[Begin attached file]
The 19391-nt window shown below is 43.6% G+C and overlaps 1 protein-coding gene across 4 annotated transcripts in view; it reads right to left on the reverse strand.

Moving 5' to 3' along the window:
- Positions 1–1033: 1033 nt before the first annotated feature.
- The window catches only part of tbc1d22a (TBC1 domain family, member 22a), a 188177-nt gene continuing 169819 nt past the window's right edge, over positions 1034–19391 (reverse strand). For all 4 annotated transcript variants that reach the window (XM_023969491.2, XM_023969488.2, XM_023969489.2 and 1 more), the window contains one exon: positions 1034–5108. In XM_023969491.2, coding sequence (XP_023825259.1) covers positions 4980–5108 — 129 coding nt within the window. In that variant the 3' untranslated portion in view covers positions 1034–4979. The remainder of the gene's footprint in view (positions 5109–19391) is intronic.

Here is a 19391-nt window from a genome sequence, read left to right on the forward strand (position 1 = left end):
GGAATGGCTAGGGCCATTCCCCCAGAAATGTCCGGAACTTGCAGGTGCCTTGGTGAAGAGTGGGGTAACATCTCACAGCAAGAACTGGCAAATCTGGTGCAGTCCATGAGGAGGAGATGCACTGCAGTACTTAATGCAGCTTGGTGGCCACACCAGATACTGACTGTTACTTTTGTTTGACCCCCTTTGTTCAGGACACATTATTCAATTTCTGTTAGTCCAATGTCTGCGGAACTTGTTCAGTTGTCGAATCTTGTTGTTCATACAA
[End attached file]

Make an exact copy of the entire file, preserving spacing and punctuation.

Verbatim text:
The 19391-nt window shown below is 43.6% G+C and overlaps 1 protein-coding gene across 4 annotated transcripts in view; it reads right to left on the reverse strand.

Moving 5' to 3' along the window:
- Positions 1–1033: 1033 nt before the first annotated feature.
- The window catches only part of tbc1d22a (TBC1 domain family, member 22a), a 188177-nt gene continuing 169819 nt past the window's right edge, over positions 1034–19391 (reverse strand). For all 4 annotated transcript variants that reach the window (XM_023969491.2, XM_023969488.2, XM_023969489.2 and 1 more), the window contains one exon: positions 1034–5108. In XM_023969491.2, coding sequence (XP_023825259.1) covers positions 4980–5108 — 129 coding nt within the window. In that variant the 3' untranslated portion in view covers positions 1034–4979. The remainder of the gene's footprint in view (positions 5109–19391) is intronic.

Here is a 19391-nt window from a genome sequence, read left to right on the forward strand (position 1 = left end):
GGAATGGCTAGGGCCATTCCCCCAGAAATGTCCGGAACTTGCAGGTGCCTTGGTGAAGAGTGGGGTAACATCTCACAGCAAGAACTGGCAAATCTGGTGCAGTCCATGAGGAGGAGATGCACTGCAGTACTTAATGCAGCTTGGTGGCCACACCAGATACTGACTGTTACTTTTGTTTGACCCCCTTTGTTCAGGACACATTATTCAATTTCTGTTAGTCCAATGTCTGCGGAACTTGTTCAGTTGTCGAATCTTGTTGTTCATACAA